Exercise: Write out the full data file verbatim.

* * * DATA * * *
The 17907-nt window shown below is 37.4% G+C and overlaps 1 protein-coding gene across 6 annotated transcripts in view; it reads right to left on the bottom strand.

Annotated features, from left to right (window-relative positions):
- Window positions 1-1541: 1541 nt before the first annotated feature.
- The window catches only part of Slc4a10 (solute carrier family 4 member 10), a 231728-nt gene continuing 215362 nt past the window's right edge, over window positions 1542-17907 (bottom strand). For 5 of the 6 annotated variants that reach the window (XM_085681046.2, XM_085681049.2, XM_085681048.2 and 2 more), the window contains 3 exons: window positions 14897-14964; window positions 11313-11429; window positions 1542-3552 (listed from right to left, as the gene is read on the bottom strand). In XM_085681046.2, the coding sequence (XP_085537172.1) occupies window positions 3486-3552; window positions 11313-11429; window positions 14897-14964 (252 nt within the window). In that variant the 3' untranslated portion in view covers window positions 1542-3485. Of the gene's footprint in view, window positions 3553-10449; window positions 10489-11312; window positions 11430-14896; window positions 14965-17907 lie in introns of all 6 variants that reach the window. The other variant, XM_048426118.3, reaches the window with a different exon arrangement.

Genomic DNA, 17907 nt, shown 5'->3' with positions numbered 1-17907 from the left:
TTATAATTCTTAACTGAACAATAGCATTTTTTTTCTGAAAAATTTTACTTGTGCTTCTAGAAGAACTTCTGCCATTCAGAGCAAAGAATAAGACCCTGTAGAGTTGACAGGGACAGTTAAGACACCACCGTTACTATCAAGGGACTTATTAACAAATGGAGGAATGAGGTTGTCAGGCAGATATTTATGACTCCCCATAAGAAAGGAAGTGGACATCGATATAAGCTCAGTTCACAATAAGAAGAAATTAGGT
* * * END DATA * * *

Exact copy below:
The 17907-nt window shown below is 37.4% G+C and overlaps 1 protein-coding gene across 6 annotated transcripts in view; it reads right to left on the bottom strand.

Annotated features, from left to right (window-relative positions):
- Window positions 1-1541: 1541 nt before the first annotated feature.
- The window catches only part of Slc4a10 (solute carrier family 4 member 10), a 231728-nt gene continuing 215362 nt past the window's right edge, over window positions 1542-17907 (bottom strand). For 5 of the 6 annotated variants that reach the window (XM_085681046.2, XM_085681049.2, XM_085681048.2 and 2 more), the window contains 3 exons: window positions 14897-14964; window positions 11313-11429; window positions 1542-3552 (listed from right to left, as the gene is read on the bottom strand). In XM_085681046.2, the coding sequence (XP_085537172.1) occupies window positions 3486-3552; window positions 11313-11429; window positions 14897-14964 (252 nt within the window). In that variant the 3' untranslated portion in view covers window positions 1542-3485. Of the gene's footprint in view, window positions 3553-10449; window positions 10489-11312; window positions 11430-14896; window positions 14965-17907 lie in introns of all 6 variants that reach the window. The other variant, XM_048426118.3, reaches the window with a different exon arrangement.

Genomic DNA, 17907 nt, shown 5'->3' with positions numbered 1-17907 from the left:
TTATAATTCTTAACTGAACAATAGCATTTTTTTTCTGAAAAATTTTACTTGTGCTTCTAGAAGAACTTCTGCCATTCAGAGCAAAGAATAAGACCCTGTAGAGTTGACAGGGACAGTTAAGACACCACCGTTACTATCAAGGGACTTATTAACAAATGGAGGAATGAGGTTGTCAGGCAGATATTTATGACTCCCCATAAGAAAGGAAGTGGACATCGATATAAGCTCAGTTCACAATAAGAAGAAATTAGGT